關于酥油花的起源有兩個傳說,西元641年,文成公主進藏和藏王松贊干布完婚時,帶去釋迦牟尼佛像一尊,供奉在大昭寺內。按照佛教禮儀,敬獻于佛像前的供品需要有鮮花、果品、淨水、明燈、熏香、塗香等六種,亦稱爲“六供”。但時值冬日,「六供」中的鮮花無處覓得,藏民們只好用酥油塑成花朵供奉在佛像前,以後便用酥油塑制出各種各樣的酥油花。
也有傳說認爲酥油花始創于藏傳佛教格魯派宗喀巴大師。1409年正月,宗喀巴大師在拉薩大祈願法會上做一奇夢,夢見荊棘變明燈、雜草變鮮花,釋迦牟尼佛的法相在花朵和彩雲的簇擁下放出萬道霞光,無數奇珍异寶,五光十色,燦爛奪目。大師醒來後爲了再現勝境,立即組織藝僧用酥油塑成各種花卉樹木、珍禽异獸,再現夢境,連同酥油供燈奉獻在佛祖面前。從此,酥油花這種特殊的雕塑藝術便流傳于世。
每年藏曆新年的前一、兩個月,長青春科爾寺的藝僧們便聚集在香根殿,開始酥油花的製作。酥油花的製作分爲五道工序。第一是扎「骨架」,根據所表現的內容,用加工的柔軟草束、麻繩、竹竿、棍子等物扎成大大小小不同形態的「骨架」,即成爲塑造形象的基本模型。第二是做「胚胎」,塑造的第一道原料是將陳舊酥油花砸碎,摻上滾燙的草木灰,使陳舊的酥油變軟後,再用力碾壓反復捶打,然後剔除裏面的雜質,製成韌性好、彈性强的黑色油泥,藏語稱爲「加莫勒」。此後將「加莫勒」裹在骨架上,做成一個個粗綫條的造型,近似面塑或泥塑。第三是「敷塑」,其原料是在加工成膏狀的白色酥油中按照比例兌入各色礦物質顔料,碾壓搓拉,加工成五顔六色的油塑原料,仔細地敷塑在做好的胚胎上,有的還要用金箔拓、用銀粉描,做好的塑品件件都栩栩如生,惟妙惟肖。若要塑造鮮艶柔嫩的紅花綠葉,或是玲瓏剔透的玉石寶玩,則直接用彩色胚料一次性塑成。爲了防止塑制中因手溫而使酥油胚料融化變形,藝僧們不僅要將作坊裏的溫度控制在零度,每人身邊還要放置一個盛有冰塊的水盆。他們的雙手要不斷伸進刺骨的冰水,以降低手的溫度,用凍得麻木的手去塑制。第四道工序是「裝盤」。塑好的酥油花要按設計的總體要求,一個個地用細鐵絲各自安裝到位,固定在幾塊大木板上,組裝爲一體,俗稱「酥油花架」。件件懸空,高低不同,錯落有致。展出時,「酥油花架」會用高杆立起,最高可達十幾米。第五是收尾工程即稱爲「固形加持」。大活佛在酥油花前,要對整個酥油花架進行檢查和細節調整,然後僧人們念經加持,幷在酥油花上撒一些聖水和吉祥米,使之超脫于一般意義的工藝品。
在長青春科爾寺藝僧們的妙手之下,無論是佛像人物、魚蟲禽獸、樹木花草還是亭臺樓閣,無不色彩絢麗,神形兼備,活靈活現。
藏曆正月十五的酥油花展,使得長青春科爾寺人山人海,熱鬧非凡。
供養:藏曆新年間,長青春科爾寺的僧人會接受信衆誠心誠意的供養。
自發供養僧衆的施主在寺院側門外自動排成兩行,每人手裏都拿著一叠厚厚的鈔票。
身著紅色袈裟的僧人在大殿前自動排成兩隊,嘴裏念念有詞,誦經聲如雷貫耳,祈禱施主吉祥如意。
對施主而言,供養僧衆,發放布施既與佛法結緣,又行了菩薩六度,可爲自己和家人培植不可思議的功德和福報,錢不拘多少,一元,兩元,恭敬地發到一個又一個僧人手中。
排隊魚貫而出的僧人們則懷著感恩之心,興高采烈,滿心歡喜接受信衆的供養。
也有施主向僧衆供養酥油,僧衆用此酥油添燈供佛。
因藏區全民信仰佛教,長青春科爾寺的所有節慶活動都洋溢著濃厚的宗教氣氛,世界最高城理塘的藏曆新年,是一個慶祝與祈禱兼具,僧俗信衆,普天同慶的歡樂祥和的民族節日。



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週二, 27 三月 2007

庭園、公園與菜園

西歐建築師路西安•克若(Lucien Kroll)曾經說過:「世上沒有壞庭園。」人類在創造花園的時候,都將自己的夢想、對大自然的情誼與尊重、個人的美學風格以及自己最好的一部分放進去。隨著年代與空間的不同,庭園、公園與菜園都呈現不同的多元風貌。在中國式及日本式的庭園,我們可見到一道橋、一座小湖、幾棵樹、奇石錯落,我可以從庭園看出東方宇宙觀所提煉出的景致。不管東方或西方、不論北半球或是南半球,菜農都以愛心照顧菜園,有時種植一兩朵小花加以陪襯。法國凡爾賽宮內的公園井然有序,英國城堡內的園景採用不對稱造景,偶遇叢木裏的私密空間,讓人彷如回到家一般安心…

庭園規劃的秩序反映出每個文化的精神內涵,更傳達了不同文化的宗教觀。塞內加爾的庭園傳統上大都和村莊相連,往往分出下列四個類型。國王的庭園是一個禁地,裏面種植珍貴的品種;實用庭園,村民以有毒液的植物所圍起的菜園;公共庭園,村莊的中央有一口井,旁邊有一棵樹,人們圍著樹談天說地;神木,居住著護佑村莊的神靈…某些亞瑪遜河流域的印地安人是庭園達人,他們會在自己的庭院裏面種植野生植物與家用植物,庭院裏植栽分佈幾乎就是家附近森林的縮小版圖。他們認為神靈是森林的園丁,而森林就像是容納超自然生物的庭園。

根據《聖經》的記載,上帝不正是種植了一個灌溉樂園,然後把人類安置在庭園裏?耶穌不也在園子裏復活的嗎?抹大拉的馬利亞(Marie Madeleine)不是看到復活後的耶穌,還以為祂是園丁嗎?當《聖經》提及耶穌的時候,常常與兩種職業人的形象息息相關,一個是園丁,一個是制陶人。這兩項工作都需要懂得細心照顧、長久的耐心以及智慧…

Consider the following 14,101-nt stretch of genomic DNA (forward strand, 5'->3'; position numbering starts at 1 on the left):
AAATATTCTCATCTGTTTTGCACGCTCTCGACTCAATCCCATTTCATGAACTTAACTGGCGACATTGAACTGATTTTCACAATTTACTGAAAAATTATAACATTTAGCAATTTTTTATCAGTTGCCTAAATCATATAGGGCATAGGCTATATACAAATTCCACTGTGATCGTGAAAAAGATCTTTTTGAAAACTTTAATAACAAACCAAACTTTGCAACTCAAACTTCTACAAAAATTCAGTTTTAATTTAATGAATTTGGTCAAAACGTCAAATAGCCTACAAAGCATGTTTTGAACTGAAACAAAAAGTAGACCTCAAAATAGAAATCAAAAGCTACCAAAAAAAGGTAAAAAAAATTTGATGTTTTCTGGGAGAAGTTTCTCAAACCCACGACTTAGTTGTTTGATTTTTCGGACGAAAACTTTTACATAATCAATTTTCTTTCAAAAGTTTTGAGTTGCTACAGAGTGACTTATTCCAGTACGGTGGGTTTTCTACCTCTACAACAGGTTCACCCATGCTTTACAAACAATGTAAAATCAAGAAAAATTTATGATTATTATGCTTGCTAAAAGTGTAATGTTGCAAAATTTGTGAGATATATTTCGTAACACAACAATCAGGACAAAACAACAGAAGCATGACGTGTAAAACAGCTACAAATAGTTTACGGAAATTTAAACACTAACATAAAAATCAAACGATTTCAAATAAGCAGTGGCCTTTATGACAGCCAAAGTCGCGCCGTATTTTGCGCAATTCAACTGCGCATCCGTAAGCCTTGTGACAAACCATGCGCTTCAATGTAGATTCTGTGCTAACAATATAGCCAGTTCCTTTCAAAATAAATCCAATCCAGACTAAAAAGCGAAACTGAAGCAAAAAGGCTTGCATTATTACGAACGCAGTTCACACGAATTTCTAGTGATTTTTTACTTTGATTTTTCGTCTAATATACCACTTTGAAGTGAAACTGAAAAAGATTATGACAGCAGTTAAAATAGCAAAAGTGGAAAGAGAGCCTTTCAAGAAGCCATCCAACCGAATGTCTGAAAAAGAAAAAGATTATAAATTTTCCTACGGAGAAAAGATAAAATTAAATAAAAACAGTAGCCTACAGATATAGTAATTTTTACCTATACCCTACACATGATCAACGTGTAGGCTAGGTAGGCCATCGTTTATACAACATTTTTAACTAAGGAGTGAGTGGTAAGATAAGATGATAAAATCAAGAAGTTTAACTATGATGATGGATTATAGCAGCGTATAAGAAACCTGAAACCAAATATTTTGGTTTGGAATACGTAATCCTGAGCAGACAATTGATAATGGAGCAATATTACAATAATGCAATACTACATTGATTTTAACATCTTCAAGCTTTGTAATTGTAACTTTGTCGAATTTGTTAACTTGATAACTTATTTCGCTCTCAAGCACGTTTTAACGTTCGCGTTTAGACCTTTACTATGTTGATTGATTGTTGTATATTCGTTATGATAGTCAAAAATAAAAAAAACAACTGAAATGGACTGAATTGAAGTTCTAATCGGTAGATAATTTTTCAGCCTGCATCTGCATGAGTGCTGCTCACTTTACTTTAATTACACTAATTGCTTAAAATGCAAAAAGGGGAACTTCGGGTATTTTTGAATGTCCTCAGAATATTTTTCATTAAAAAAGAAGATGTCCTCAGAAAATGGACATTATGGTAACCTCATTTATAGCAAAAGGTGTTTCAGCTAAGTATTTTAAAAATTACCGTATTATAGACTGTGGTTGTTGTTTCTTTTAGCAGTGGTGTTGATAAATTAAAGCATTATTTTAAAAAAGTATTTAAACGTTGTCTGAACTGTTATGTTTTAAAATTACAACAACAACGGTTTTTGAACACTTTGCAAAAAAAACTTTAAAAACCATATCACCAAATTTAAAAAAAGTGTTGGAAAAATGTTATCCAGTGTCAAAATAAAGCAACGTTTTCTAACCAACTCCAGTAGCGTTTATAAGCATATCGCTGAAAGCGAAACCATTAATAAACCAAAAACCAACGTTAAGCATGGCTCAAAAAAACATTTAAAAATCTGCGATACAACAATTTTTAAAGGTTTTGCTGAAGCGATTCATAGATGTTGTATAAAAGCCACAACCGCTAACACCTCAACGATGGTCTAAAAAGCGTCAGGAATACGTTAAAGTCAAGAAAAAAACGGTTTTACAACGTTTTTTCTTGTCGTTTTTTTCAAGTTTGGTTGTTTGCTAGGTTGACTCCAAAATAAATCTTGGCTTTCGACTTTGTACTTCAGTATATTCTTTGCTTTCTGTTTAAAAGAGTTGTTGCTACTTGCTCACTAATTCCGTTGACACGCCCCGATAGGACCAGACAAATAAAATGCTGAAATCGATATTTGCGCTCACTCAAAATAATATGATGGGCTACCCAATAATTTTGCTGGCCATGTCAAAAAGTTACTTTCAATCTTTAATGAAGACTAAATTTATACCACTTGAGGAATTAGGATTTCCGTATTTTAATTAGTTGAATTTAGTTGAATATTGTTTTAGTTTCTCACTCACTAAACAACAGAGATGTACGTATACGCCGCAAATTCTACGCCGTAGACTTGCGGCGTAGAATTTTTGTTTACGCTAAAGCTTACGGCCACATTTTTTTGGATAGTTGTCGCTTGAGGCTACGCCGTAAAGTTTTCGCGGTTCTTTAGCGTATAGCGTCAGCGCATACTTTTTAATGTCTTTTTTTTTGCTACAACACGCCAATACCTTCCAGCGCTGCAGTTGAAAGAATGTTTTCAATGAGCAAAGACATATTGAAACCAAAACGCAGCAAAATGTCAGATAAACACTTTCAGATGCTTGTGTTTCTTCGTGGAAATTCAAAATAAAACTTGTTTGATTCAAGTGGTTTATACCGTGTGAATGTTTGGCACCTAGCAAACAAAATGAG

我們可以從某些跡象看出文明危機的徵兆,那就是成排的大溫室所種植的小黃瓜、草莓、水生蕃茄。這些果實不受日曬,也沒有味道;企業公司在運送時用玻璃紙包裝,大量消耗可用能源。我夢想一個更有人味的世界,希望每戶人家都有一個小庭園。每個人用雙手耕種水果與蔬菜,體會春日裏植物茁壯的欣喜以及收成的快樂。大家學習引水灌溉、施用天然肥料、留住昆蟲與鳥兒在園裏優遊、假日時分邀請友人在樹蔭下棲息。

只有在照顧菜園時,我們才能學會如何照料世界。我們是否也應該給自己機會,讓地球變成一個大庭園,讓生命變得更簡單自在呢?

週四, 22 二月 2007

The Hagiography of St Francis Xavier

From Mission History to Hermeneutic Strategies...

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週四, 22 二月 2007

李金远的天路历程

纪念一代伟人利玛窦到北京四百周年

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週四, 22 二月 2007

李金遠的天路歷程

紀念一代偉人利瑪竇到北京四百周年

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週六, 10 二月 2007

无海的灯塔

【海的深渊】

无海的灯塔立在灰蒙的荒野上
浪头拍打著回音树
未知的字句流入
有毒的混杂汁液

小孩用头撞锁
男人看起来异常地高
身体的中央出现海的深渊
陷入惊恐的锚
因沉浸在欲望中而垂死
做船员的朋友

【黑色丝绸】

无法捕捉的丝绸
翻卷起落的海面
庆贺一场场的婚礼
迎娶白纱覆地的妻子
睡意在黎明兴起
夜晚窥视红色小舟

【过】

对抗玻璃如磐石
生命在远方
生继承空

不定感生柔情
意志坚定

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週六, 10 二月 2007

無海的燈塔

【海的深淵】

無海的燈塔立在灰濛的荒野上
浪頭拍打著回音樹
未知的字句流入
有毒的混雜汁液

小孩用頭撞鎖
男人看起來異常地高
身體的中央出現海的深淵
陷入驚恐的錨
因沉浸在欲望中而垂死
做船員的朋友

【黑色絲綢】

無法捕捉的絲綢
翻捲起落的海面
慶賀一場場的婚禮
迎娶白紗覆地的妻子
睡意在黎明興起
夜晚窺視紅色小舟

【過】

對抗玻璃如磐石
生命在遠方
生繼承空

不定感生柔情
意志堅定


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週日, 04 二月 2007

Nuosu Religion: Rituals, Agents and Beliefs

Religion can be approached and defined from a variety of standpoints. I choose here to pragmatically study Nuosu religion as a complex of rituals; the agents that participate in them; and set of beliefs that somehow underline these rituals while their maintenance is supported by this very performance. In one approach, Nuoso religion can thus be described as a set of rituals proper to the Nusou people living on the Liangshan territory.

- A - Rituals